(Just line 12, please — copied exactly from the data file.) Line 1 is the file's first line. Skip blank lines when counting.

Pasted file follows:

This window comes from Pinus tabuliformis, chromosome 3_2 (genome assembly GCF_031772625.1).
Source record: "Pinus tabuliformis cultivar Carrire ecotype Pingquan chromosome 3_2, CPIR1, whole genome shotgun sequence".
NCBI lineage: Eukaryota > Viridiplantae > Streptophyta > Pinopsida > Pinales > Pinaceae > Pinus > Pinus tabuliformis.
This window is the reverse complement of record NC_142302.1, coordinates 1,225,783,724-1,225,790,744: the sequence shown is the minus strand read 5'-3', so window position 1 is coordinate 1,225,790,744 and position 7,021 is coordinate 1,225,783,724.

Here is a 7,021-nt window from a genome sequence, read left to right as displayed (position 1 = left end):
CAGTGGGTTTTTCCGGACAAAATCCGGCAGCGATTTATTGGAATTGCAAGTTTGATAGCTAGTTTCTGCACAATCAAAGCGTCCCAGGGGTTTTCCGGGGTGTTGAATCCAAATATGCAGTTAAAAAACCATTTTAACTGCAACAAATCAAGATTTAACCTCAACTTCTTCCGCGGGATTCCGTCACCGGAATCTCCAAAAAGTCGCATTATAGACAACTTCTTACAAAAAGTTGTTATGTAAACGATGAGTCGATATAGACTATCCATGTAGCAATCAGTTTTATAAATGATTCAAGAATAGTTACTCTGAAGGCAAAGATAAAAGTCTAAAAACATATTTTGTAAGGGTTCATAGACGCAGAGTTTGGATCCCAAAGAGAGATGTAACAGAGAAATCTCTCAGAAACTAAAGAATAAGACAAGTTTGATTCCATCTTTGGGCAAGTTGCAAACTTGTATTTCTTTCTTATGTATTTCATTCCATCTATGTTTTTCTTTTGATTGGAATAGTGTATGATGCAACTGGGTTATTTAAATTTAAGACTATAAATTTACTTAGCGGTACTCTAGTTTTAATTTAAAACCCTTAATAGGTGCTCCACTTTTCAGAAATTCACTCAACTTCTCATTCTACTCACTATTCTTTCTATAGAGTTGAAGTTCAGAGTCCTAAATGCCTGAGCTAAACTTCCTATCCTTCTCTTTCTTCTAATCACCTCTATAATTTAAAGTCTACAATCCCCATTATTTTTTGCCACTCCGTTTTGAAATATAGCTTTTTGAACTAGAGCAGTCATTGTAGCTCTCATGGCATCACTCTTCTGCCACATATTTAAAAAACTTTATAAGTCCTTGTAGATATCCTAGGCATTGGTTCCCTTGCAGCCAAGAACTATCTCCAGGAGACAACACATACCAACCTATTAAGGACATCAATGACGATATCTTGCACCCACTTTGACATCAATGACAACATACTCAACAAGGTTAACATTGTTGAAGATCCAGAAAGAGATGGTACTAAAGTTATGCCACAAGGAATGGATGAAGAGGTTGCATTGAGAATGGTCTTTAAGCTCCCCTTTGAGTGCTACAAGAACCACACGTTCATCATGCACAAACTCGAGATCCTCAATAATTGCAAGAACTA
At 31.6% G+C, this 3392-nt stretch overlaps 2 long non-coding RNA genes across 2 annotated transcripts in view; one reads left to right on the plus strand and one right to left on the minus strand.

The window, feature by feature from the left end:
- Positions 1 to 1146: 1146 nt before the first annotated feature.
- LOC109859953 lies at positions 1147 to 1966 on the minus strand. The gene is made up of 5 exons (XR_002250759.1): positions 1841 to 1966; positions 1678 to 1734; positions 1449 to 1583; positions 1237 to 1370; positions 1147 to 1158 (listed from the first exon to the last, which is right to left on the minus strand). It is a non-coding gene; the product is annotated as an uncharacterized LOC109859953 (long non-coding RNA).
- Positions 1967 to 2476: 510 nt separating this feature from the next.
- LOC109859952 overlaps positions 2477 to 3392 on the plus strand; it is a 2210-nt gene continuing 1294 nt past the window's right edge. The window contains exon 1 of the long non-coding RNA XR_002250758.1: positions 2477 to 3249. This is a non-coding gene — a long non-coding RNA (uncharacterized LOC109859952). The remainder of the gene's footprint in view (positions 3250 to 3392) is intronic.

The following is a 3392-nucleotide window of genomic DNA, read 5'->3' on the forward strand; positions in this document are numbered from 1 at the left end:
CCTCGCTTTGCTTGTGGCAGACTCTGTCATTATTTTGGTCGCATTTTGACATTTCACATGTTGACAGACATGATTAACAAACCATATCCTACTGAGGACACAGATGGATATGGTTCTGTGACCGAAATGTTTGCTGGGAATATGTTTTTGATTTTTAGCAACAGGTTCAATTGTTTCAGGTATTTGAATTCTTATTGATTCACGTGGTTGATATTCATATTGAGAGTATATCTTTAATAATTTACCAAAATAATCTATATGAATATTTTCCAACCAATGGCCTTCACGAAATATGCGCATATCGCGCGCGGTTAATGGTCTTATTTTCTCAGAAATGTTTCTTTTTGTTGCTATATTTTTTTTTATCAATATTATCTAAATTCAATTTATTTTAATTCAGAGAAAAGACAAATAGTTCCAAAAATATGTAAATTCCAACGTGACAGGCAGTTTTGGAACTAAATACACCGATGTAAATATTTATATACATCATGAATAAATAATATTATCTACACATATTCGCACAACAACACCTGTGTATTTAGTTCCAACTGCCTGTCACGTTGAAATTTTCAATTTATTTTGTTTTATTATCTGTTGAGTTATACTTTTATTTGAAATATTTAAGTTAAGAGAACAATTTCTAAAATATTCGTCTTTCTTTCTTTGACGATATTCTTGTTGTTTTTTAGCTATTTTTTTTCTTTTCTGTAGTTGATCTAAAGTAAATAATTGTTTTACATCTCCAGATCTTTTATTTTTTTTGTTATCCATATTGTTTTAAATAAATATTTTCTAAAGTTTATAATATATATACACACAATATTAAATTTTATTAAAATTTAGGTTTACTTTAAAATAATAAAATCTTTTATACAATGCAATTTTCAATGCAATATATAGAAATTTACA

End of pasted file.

- LOC109859952 overlaps positions 2477 to 3392 on the plus strand; it is a 2210-nt gene continuing 1294 nt past the window's right edge. The window contains exon 1 of the long non-coding RNA XR_002250758.1: positions 2477 to 3249. This is a non-coding gene — a long non-coding RNA (uncharacterized LOC109859952). The remainder of the gene's footprint in view (positions 3250 to 3392) is intronic.